By Salena Zito at The New York Post
Optics are everything, especially in politics.
Which makes the Democrats’ messaging effort — at least the one on display during President Trump’s joint address to Congress — all the more baffling.
What were Democrats trying to say with former Kentucky Gov. Steve Beshear giving the rebuttal to the president’s speech? The supping folks behind him at the diner looked more like hostages than stage props, let alone ordinary citizens going about their night.
And how is it that Beshear became the voice of a party in disarray? Perhaps that question answers itself. No offense to the former governor, but he’s 72 and out of office. This, for a rebuttal that often goes to an up-and-comer on the party’s bench.
Yes, Beshear’s message on ObamaCare is well-delivered. But “don’t go get rid of health care” is a generic, and far from aspirational, central message. Not to mention the defense of ObamaCare only reinforces the impression that the party’s focused on the past.
Setting Beshear at a diner was also a transparent attempt at appealing to the “real Americans” the Democrats seemed to take for granted in recent cycles. But it was so hamhanded — and, in the event, downright creepy — as to demonstrate, rather than remedy, the party’s sins.
Remember, it’s not just about losing in November. Since Barack Obama was sworn in as president in 2009, Democrats have lost 1,030 down-ballot races for seats in the US House, Senate, governors’ offices and state legislatures.
For a party that insists this White House is in chaos, Democrats need to look within before casting stones.
Yet the evening proved that Democrats in Washington don’t know who they are, don’t know what their mission is, don’t have any aspirational message that can take voters out of the past toward the future.
They remain as fractured as many suspected — perhaps more extensively than most observers realized.
Out of touch and poor optics: Democrat women dress in white for Trump’s speech to the joint session of Congress in support of “women’s suffrage.” Uh, wasn’t that 120 years ago? And last we checked, women have the right to vote.
Trump, meanwhile, used his speech to reinforce the fact that while Democrats were speaking to these voters in the hopes of one day again speaking for them, the fact that he was standing there at the podium was proof that in November, the people had been speaking through him. Unlike Democrats, Trump didn’t need gimmicks.
“In 2016, the earth shifted beneath our feet,” the president said. “The rebellion started as a quiet protest, spoken by families of all colors and creeds — families who just wanted a fair shot for their children, and a fair hearing for their concerns.
“But then the quiet voices became a loud chorus — as thousands of citizens now spoke out together, from cities small and large, all across our country.”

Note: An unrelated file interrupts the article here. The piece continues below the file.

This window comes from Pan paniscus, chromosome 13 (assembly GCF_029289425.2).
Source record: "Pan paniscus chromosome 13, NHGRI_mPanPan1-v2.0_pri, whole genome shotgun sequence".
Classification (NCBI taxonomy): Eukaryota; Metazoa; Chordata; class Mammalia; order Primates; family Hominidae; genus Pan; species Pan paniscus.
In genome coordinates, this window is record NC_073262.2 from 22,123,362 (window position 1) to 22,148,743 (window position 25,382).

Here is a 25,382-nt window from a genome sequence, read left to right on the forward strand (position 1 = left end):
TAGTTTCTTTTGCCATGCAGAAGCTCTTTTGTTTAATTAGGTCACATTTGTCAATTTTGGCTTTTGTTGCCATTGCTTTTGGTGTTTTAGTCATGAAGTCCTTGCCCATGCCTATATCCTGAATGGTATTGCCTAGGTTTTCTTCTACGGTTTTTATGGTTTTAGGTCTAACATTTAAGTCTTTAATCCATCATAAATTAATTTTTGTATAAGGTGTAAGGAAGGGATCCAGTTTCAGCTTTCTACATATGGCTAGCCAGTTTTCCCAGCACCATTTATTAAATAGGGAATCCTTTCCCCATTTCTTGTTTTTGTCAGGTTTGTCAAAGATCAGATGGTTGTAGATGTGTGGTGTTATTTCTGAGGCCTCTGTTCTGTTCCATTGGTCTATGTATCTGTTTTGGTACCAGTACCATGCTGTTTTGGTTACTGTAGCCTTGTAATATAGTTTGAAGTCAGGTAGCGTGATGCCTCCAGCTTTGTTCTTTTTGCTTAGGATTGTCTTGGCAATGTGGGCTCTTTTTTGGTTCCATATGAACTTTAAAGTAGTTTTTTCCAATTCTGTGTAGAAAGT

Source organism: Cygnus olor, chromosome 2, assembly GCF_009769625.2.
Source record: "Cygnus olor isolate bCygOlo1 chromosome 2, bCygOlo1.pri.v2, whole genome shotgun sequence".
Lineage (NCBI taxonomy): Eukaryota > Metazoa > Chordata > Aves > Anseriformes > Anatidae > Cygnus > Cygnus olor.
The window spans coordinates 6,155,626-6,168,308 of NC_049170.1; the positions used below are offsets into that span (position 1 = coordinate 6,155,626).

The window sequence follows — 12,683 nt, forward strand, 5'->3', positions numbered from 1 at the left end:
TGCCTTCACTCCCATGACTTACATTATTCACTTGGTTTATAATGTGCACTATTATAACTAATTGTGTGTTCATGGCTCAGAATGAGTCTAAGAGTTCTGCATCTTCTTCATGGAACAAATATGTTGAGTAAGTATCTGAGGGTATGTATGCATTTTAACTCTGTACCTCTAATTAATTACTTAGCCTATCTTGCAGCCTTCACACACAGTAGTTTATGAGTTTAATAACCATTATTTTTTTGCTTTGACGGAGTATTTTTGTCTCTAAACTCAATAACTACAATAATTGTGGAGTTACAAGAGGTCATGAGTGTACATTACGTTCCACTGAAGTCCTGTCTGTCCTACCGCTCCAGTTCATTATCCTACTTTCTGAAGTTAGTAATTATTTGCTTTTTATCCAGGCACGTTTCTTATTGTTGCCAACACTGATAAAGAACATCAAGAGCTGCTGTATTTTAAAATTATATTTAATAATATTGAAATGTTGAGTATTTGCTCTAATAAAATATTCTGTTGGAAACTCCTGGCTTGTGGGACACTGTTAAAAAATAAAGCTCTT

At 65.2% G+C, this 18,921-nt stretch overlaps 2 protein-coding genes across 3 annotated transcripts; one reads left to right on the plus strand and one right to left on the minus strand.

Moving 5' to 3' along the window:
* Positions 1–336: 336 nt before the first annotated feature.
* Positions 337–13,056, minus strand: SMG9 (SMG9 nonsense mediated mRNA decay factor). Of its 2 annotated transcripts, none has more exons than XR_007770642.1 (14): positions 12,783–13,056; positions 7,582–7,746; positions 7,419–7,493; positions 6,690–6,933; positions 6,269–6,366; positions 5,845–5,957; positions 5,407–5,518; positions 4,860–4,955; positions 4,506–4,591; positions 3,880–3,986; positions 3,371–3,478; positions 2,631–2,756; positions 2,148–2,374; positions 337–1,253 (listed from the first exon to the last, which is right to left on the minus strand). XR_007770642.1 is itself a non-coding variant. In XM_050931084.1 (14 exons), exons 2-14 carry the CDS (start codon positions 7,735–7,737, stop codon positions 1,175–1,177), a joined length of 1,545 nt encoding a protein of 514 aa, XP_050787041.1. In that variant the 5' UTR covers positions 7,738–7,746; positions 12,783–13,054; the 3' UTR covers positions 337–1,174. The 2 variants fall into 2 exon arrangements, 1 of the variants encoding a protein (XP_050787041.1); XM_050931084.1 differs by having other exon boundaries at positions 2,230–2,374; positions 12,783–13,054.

Annie, a 39-year-old Western Pennsylvania Democrat who pulled the lever “sometimes reluctantly” (her words) for every Democrat on the ballot last November, now says that if her party wants to do something and reach people, it needs to start in small towns — and not just for photo ops.
“Start working to get people at all levels elected who share your values — not the national Democrats’ [values], because they don’t know what their values are outside of opposition,” Annie said. “I’m fatigued and exhausted and bored with my party’s reaction, and it’s only been four weeks.”
“Don’t just place someone in a diner and say ‘no’ to dismantling ObamaCare, and be satisfied that that is our message to voters,” she added. “The truth is there are hardworking, resilient people in this country that are suffering, and they aren’t learning anything from the behavior of our so-called leaders.”
Resistance movements tend to have short lifespans. Initially, they create anxiety and doubt among their targets, but unless they can expand interest in their cause, they lose steam.
Annie says she doesn’t think Democratic Party leaders “truly understand the visual contrast they created on Tuesday, because they are viewing it from a bubble, and they seem to forget that Democrat voters, who want to be supportive, live outside the bubble.”
For now, anyway.
Above: Carryn Owens during Trump’s tribute to her late husband, Navy Seal Ryan Owens. Below: more poor optics and shameful behavior by Democrats – former DNC Chair Debbie Blabbermouth-Schultz and current DNC vice-chair, Muslim Congressman Keith Ellison hew the party line during Trump’s tribute to Ryan Owens.
Salena Zito is a national political reporter who has spent her entire career covering presidential and midterm elections from the view point of Main Street. Unlike all too many in the media today who live in a bubble in New York, Washington, DC, Los Angeles or San Francisco and parrot the party line, Salena Zito gets out into the small towns and talks to real people, taking the pulse of the country. Zito has interviewed every president since Gerald Ford and vice-president since Al Gore as well as everyone seeking that office, including this 2016’s crop of 22 primary hopefuls, including the eventual nominees Hillary Clinton and Donald J. Trump. Her reporting appears in The Atlantic, New York Post, The Hill, and The Economist.
… And now, in closing: